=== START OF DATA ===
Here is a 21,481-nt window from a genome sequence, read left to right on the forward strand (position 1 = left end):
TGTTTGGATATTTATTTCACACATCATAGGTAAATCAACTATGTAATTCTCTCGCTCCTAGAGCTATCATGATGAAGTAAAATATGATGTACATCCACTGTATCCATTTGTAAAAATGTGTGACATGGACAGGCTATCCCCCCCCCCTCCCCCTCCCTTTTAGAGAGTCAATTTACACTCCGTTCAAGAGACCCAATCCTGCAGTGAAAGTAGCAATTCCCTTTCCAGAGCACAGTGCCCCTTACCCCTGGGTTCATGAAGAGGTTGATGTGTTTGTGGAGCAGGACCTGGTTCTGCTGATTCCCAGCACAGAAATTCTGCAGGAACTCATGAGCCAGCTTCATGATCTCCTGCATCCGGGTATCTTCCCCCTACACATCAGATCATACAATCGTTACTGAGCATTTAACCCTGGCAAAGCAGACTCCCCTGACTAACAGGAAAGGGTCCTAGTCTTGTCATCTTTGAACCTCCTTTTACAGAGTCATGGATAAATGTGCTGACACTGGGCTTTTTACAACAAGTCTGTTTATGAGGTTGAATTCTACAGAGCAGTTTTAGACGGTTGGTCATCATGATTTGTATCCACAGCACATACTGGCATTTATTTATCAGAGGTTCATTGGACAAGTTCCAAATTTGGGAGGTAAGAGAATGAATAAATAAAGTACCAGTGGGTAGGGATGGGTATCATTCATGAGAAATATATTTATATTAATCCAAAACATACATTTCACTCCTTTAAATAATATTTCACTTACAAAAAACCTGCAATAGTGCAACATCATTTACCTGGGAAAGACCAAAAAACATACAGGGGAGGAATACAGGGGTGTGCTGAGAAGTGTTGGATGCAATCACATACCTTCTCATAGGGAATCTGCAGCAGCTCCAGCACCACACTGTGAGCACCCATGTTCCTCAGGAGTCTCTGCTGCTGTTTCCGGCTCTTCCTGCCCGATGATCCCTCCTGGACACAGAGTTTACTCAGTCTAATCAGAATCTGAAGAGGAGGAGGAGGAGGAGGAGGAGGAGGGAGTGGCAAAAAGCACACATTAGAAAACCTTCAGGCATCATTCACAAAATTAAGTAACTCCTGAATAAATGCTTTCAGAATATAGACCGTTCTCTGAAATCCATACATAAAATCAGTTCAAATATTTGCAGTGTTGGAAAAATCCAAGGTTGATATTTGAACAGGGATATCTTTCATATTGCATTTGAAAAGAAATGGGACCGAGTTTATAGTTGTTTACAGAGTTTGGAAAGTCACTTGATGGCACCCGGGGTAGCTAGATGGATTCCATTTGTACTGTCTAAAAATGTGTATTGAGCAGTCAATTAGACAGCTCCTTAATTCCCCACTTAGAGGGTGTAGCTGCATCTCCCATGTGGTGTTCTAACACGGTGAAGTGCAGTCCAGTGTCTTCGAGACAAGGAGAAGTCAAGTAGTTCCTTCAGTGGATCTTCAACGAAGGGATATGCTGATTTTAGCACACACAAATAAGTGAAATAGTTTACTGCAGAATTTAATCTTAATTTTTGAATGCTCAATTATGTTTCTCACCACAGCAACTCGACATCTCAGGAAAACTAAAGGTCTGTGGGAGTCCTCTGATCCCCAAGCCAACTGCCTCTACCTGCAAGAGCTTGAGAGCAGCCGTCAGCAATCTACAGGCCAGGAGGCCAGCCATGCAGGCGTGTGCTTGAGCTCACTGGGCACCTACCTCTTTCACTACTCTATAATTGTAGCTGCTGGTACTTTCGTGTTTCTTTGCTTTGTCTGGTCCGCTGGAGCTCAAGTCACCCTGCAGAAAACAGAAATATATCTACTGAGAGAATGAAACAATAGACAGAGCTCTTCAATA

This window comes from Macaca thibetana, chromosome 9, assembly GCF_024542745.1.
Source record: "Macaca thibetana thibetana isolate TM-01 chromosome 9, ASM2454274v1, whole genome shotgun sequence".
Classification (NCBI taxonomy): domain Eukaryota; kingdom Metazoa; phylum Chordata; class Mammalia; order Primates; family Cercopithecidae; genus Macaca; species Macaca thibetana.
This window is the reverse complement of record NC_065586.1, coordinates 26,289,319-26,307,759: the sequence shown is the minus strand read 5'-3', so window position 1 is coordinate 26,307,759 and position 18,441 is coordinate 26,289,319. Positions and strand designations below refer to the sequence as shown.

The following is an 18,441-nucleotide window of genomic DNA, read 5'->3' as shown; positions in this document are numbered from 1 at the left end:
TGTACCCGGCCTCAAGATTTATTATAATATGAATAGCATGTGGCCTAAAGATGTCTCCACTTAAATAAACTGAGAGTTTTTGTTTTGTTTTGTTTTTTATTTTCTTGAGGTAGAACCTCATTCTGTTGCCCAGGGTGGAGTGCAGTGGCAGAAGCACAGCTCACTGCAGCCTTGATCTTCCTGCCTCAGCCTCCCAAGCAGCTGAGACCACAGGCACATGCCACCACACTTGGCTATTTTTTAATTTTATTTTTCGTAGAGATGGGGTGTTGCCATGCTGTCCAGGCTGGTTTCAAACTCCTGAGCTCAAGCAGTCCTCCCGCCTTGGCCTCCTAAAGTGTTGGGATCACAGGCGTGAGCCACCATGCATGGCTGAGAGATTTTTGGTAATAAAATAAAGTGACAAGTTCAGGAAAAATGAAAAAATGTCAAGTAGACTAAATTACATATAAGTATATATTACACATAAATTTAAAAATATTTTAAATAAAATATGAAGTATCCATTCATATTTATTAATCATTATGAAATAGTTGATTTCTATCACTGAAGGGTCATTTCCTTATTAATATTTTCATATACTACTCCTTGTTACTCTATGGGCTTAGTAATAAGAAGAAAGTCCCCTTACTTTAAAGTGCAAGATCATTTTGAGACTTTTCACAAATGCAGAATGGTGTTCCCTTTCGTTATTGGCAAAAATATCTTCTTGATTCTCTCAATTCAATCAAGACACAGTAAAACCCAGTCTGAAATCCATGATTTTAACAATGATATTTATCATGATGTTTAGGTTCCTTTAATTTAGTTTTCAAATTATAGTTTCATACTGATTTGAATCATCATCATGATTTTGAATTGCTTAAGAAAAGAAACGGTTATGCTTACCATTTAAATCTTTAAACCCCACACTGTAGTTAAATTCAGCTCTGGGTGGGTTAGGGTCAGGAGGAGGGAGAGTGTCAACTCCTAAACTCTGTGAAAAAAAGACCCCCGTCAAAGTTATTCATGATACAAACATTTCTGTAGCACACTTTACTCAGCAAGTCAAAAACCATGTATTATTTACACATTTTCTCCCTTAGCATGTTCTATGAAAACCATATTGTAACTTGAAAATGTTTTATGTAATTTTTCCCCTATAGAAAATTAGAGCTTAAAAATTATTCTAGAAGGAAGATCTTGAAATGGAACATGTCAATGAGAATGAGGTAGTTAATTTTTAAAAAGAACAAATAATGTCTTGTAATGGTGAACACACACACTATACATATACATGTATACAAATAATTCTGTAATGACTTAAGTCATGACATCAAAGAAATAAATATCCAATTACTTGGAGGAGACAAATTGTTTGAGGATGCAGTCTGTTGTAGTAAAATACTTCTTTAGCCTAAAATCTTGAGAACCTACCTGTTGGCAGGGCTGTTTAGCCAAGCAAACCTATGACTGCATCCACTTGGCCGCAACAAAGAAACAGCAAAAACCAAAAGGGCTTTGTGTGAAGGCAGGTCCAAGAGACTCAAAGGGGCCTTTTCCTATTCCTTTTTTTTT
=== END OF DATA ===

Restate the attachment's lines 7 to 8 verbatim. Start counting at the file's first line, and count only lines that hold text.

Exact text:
The following is an 18,441-nucleotide window of genomic DNA, read 5'->3' as shown; positions in this document are numbered from 1 at the left end:
TGTACCCGGCCTCAAGATTTATTATAATATGAATAGCATGTGGCCTAAAGATGTCTCCACTTAAATAAACTGAGAGTTTTTGTTTTGTTTTGTTTTTTATTTTCTTGAGGTAGAACCTCATTCTGTTGCCCAGGGTGGAGTGCAGTGGCAGAAGCACAGCTCACTGCAGCCTTGATCTTCCTGCCTCAGCCTCCCAAGCAGCTGAGACCACAGGCACATGCCACCACACTTGGCTATTTTTTAATTTTATTTTTCGTAGAGATGGGGTGTTGCCATGCTGTCCAGGCTGGTTTCAAACTCCTGAGCTCAAGCAGTCCTCCCGCCTTGGCCTCCTAAAGTGTTGGGATCACAGGCGTGAGCCACCATGCATGGCTGAGAGATTTTTGGTAATAAAATAAAGTGACAAGTTCAGGAAAAATGAAAAAATGTCAAGTAGACTAAATTACATATAAGTATATATTACACATAAATTTAAAAATATTTTAAATAAAATATGAAGTATCCATTCATATTTATTAATCATTATGAAATAGTTGATTTCTATCACTGAAGGGTCATTTCCTTATTAATATTTTCATATACTACTCCTTGTTACTCTATGGGCTTAGTAATAAGAAGAAAGTCCCCTTACTTTAAAGTGCAAGATCATTTTGAGACTTTTCACAAATGCAGAATGGTGTTCCCTTTCGTTATTGGCAAAAATATCTTCTTGATTCTCTCAATTCAATCAAGACACAGTAAAACCCAGTCTGAAATCCATGATTTTAACAATGATATTTATCATGATGTTTAGGTTCCTTTAATTTAGTTTTCAAATTATAGTTTCATACTGATTTGAATCATCATCATGATTTTGAATTGCTTAAGAAAAGAAACGGTTATGCTTACCATTTAAATCTTTAAACCCCACACTGTAGTTAAATTCAGCTCTGGGTGGGTTAGGGTCAGGAGGAGGGAGAGTGTCAACTCCTAAACTCTGTGAAAAAAAGACCCCCGTCAAAGTTATTCATGATACAAACATTTCTGTAGCACACTTTACTCAGCAAGTCAAAAACCATGTATTATTTACACATTTTCTCCCTTAGCATGTTCTATGAAAACCATATTGTAACTTGAAAATGTTTTATGTAATTTTTCCCCTATAGAAAATTAGAGCTTAAAAATTATTCTAGAAGGAAGATCTTGAAATGGAACATGTCAATGAGAATGAGGTAGTTAATTTTTAAAAAGAACAAATAATGTCTTGTAATGGTGAACACACACACTATACATATACATGTATACAAATAATTCTGTAATGACTTAAGTCATGACATCAAAGAAATAAATATCCAATTACTTGGAGGAGACAAATTGTTTGAGGATGCAGTCTGTTGTAGTAAAATACTTCTTTAGCCTAAAATCTTGAGAACCTACCTGTTGGCAGGGCTGTTTAGCCAAGCAAACCTATGACTGCATCCACTTGGCCGCAACAAAGAAACAGCAAAAACCAAAAGGGCTTTGTGTGAAGGCAGGTCCAAGAGACTCAAAGGGGCCTTTTCCTATTCCTTTTTTTTT